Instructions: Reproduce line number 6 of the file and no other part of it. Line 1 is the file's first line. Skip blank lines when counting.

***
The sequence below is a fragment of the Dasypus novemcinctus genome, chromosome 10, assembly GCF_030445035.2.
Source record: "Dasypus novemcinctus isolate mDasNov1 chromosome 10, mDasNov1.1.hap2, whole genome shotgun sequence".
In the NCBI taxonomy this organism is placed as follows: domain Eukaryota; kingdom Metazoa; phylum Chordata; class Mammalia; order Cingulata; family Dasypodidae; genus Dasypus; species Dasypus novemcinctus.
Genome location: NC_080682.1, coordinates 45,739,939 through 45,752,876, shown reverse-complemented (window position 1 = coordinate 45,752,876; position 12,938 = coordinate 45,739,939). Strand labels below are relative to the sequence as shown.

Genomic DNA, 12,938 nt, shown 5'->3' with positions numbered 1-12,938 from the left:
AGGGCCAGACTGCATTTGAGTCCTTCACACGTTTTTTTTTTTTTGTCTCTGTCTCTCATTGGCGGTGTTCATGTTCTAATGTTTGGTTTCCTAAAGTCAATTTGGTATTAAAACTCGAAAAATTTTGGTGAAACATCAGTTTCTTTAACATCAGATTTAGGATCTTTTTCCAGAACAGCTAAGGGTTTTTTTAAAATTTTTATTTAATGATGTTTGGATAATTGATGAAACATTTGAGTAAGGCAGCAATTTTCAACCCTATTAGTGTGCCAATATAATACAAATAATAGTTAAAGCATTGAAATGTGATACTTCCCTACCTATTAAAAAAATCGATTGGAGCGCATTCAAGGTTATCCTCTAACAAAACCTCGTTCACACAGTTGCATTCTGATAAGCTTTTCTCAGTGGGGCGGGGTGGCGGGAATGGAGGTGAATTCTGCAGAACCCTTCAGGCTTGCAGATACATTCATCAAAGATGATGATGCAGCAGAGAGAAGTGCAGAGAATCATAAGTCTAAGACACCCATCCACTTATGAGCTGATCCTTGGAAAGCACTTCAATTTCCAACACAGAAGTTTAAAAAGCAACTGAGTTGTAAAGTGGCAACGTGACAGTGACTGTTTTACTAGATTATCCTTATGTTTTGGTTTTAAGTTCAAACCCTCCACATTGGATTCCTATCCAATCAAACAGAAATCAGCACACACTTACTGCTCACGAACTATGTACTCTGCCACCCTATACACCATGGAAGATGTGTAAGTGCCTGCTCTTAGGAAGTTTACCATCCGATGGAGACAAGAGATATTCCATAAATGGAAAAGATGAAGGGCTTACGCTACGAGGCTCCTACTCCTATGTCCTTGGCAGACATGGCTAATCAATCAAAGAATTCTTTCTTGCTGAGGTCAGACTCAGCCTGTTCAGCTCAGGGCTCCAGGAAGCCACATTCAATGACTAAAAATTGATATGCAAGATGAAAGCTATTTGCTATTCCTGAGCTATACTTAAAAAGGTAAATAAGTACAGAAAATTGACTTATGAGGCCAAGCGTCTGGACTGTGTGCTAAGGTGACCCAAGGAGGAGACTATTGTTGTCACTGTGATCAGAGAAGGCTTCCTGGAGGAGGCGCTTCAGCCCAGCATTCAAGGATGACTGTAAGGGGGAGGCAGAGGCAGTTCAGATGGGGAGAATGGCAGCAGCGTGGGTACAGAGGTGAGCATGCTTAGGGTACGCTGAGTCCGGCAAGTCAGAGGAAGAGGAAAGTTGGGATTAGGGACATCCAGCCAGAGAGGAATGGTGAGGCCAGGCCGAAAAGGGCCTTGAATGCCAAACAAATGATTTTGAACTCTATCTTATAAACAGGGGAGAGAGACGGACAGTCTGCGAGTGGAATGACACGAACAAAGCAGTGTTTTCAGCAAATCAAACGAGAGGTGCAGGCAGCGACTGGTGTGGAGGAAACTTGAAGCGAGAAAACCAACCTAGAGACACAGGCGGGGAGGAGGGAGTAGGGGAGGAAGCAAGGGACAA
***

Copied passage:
AGGGCCAGACTGCATTTGAGTCCTTCACACGTTTTTTTTTTTTTGTCTCTGTCTCTCATTGGCGGTGTTCATGTTCTAATGTTTGGTTTCCTAAAGTCAATTTGGTATTAAAACTCGAAAAATTTTGGTGAAACATCAGTTTCTTTAACATCAGATTTAGGATCTTTTTCCAGAACAGCTAAGGGTTTTTTTAAAATTTTTATTTAATGATGTTTGGATAATTGATGAAACATTTGAGTAAGGCAGCAATTTTCAACCCTATTAGTGTGCCAATATAATACAAATAATAGTTAAAGCATTGAAATGTGATACTTCCCTACCTATTAAAAAAATCGATTGGAGCGCATTCAAGGTTATCCTCTAACAAAACCTCGTTCACACAGTTGCATTCTGATAAGCTTTTCTCAGTGGGGCGGGGTGGCGGGAATGGAGGTGAATTCTGCAGAACCCTTCAGGCTTGCAGATACATTCATCAAAGATGATGATGCAGCAGAGAGAAGTGCAGAGAATCATAAGTCTAAGACACCCATCCACTTATGAGCTGATCCTTGGAAAGCACTTCAATTTCCAACACAGAAGTTTAAAAAGCAACTGAGTTGTAAAGTGGCAACGTGACAGTGACTGTTTTACTAGATTATCCTTATGTTTTGGTTTTAAGTTCAAACCCTCCACATTGGATTCCTATCCAATCAAACAGAAATCAGCACACACTTACTGCTCACGAACTATGTACTCTGCCACCCTATACACCATGGAAGATGTGTAAGTGCCTGCTCTTAGGAAGTTTACCATCCGATGGAGACAAGAGATATTCCATAAATGGAAAAGATGAAGGGCTTACGCTACGAGGCTCCTACTCCTATGTCCTTGGCAGACATGGCTAATCAATCAAAGAATTCTTTCTTGCTGAGGTCAGACTCAGCCTGTTCAGCTCAGGGCTCCAGGAAGCCACATTCAATGACTAAAAATTGATATGCAAGATGAAAGCTATTTGCTATTCCTGAGCTATACTTAAAAAGGTAAATAAGTACAGAAAATTGACTTATGAGGCCAAGCGTCTGGACTGTGTGCTAAGGTGACCCAAGGAGGAGACTATTGTTGTCACTGTGATCAGAGAAGGCTTCCTGGAGGAGGCGCTTCAGCCCAGCATTCAAGGATGACTGTAAGGGGGAGGCAGAGGCAGTTCAGATGGGGAGAATGGCAGCAGCGTGGGTACAGAGGTGAGCATGCTTAGGGTACGCTGAGTCCGGCAAGTCAGAGGAAGAGGAAAGTTGGGATTAGGGACATCCAGCCAGAGAGGAATGGTGAGGCCAGGCCGAAAAGGGCCTTGAATGCCAAACAAATGATTTTGAACTCTATCTTATAAACAGGGGAGAGAGACGGACAGTCTGCGAGTGGAATGACACGAACAAAGCAGTGTTTTCAGCAAATCAAACGAGAGGTGCAGGCAGCGACTGGTGTGGAGGAAACTTGAAGCGAGAAAACCAACCTAGAGACACAGGCGGGGAGGAGGGAGTAGGGGAGGAAGCAAGGGACAA